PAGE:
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May 2009 article - What are Bonds?
Posted: Thursday, September 2, 2010 3:22 PM
Joined: 01/12/2008
Posts: 62

What are Bonds?

The term bond is broadly used in the financial industry; here we concentrate on the “investment asset” often known as fixed interest, fixed income, debt securities, gilt edged securities (GILTS) or T-Bills. If a Corporation or Government wishes to raise capital it can borrow money from a bank, release shares (corporations) or issue a bond. In buying a bond, we as investors, are effectively lending them money. This is different to a share as we are owed this money back instead of investing into the chance of future profits.

Therefore a bond is an IOU which when issued has a fixed maturity date when you will get your original stake back, plus an annual ‘coupon’ – the interest paid. If you hold the bond from issue to maturity then you should receive all of your money back and the annual ‘fixed interest or income’. Your risk is whether the company can afford to pay the coupon every year and whether they will still be in business when the bond matures.

If a company or government goes bankrupt, the bond holders are considered as creditors and are paid back well before the shareholders. The coupon must also be paid before any dividends are paid to shareholders. This is why bonds are considered to be lower risk than equities/shares. You can assess the default risk by looking at the ‘credit rating’ of the company as defined by credit rating agencies. Generally AAA – BBB are for the higher quality (Investment Grade) bonds; BB - C or D are for lower grade (Junk or High Yield bonds).

The interest you receive as an investor is directly linked to the risk that you take. A huge multinational firm with a high credit rating and strong balance sheet is much more likely to be able to pay back its debt and coupon than a new small sized company. It will therefore issue a bond with a lower coupon as it is offering greater security. A government theoretically can’t go bust; this means that the interest on government bonds (Gilts in UK, Bills in US) is generally lower still.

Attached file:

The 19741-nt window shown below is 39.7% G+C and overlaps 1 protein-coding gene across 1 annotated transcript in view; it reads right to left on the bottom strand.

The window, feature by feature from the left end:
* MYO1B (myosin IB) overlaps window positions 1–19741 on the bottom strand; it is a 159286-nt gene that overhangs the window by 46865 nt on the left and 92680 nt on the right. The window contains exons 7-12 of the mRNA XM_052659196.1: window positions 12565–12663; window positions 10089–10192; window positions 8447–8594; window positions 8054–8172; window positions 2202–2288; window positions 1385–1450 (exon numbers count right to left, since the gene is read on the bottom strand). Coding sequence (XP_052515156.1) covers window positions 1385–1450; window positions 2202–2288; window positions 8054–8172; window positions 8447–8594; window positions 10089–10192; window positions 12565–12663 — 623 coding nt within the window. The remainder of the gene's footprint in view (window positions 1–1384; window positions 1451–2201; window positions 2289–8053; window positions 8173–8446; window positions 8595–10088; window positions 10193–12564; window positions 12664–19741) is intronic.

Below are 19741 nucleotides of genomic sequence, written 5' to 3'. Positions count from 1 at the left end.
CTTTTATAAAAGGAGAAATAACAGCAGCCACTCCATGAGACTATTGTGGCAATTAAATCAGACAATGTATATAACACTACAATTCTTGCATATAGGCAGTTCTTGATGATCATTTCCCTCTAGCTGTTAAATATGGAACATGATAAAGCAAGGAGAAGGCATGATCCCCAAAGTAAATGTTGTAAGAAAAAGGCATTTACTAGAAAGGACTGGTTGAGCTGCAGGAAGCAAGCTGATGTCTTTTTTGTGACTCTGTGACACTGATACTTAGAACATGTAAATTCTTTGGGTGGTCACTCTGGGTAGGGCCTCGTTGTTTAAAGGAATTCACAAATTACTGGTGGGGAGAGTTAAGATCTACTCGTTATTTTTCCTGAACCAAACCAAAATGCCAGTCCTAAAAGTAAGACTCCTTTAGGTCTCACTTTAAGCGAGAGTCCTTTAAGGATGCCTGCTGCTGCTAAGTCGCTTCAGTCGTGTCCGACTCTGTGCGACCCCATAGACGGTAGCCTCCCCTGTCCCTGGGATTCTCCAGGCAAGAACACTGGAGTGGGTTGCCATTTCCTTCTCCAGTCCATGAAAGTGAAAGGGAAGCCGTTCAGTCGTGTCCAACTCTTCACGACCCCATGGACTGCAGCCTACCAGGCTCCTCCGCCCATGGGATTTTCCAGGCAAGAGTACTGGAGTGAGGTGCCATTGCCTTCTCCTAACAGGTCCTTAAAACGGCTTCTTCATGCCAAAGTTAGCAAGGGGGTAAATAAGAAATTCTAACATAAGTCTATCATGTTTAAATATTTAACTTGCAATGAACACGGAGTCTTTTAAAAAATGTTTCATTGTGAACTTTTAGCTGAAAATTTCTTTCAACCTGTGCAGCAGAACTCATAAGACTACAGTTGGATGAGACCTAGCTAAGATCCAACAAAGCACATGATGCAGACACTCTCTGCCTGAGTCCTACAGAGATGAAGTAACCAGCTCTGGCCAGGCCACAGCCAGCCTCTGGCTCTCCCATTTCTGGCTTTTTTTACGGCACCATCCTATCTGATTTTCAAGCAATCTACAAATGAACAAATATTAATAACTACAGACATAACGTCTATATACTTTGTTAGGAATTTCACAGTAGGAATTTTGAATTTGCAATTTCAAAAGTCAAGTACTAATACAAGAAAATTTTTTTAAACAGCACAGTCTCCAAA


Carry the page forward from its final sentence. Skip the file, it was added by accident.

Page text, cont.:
If an investor doesn’t want to hold the bond to maturity then they can sell them on the ‘bond market’. The pricing of bonds is primarily affected by interest rates. Generally if interest rates rise then the value of the bond will fall and vice versa. Changing interest rates therefore affects the ‘yield’ of the bond.

For example – a bond issued at 100p with a coupon of 7p, has a ‘yield’ of 7%. If interest rates go up then the price falls and you might buy the bond for 90p. You will still receive the 7p coupon so the yield is therefore now 7.7% (7/90 x 100).

Many people choose to access bonds through a collective investment. These are often called ‘fixed interest funds’ though this title is slightly misleading. A fund may have many bonds within it, most of which may not be held to maturity, so the interest is not ‘fixed’ it is normally quoted as the average yield of the fund on any given day. This yield will change as the manager buys and sells different bonds. Managers have very different styles and mixtures of bonds so an understanding of the type of fund to buy is important. The advantages of having a bond fund as opposed to individual bonds include; professional management, diversification, globalised spread of assets and currencies and lower management costs. Bond funds are an excellent addition to any portfolio and even adventurous investors should have some exposure, e.g. 15-20%. Cautious or income investors should have significantly higher amounts.

This article is for information only and should not be considered as advice.

Peter Brooke is a financial planner to the English speaking expatriate community. He is based on the Cote D’Azur and is a member and partner with the Spectrum IFA Group. He can be reached on +33 6 87 13 68 71 or

This article was published in the May 2009 edition of Dockwalk magazine

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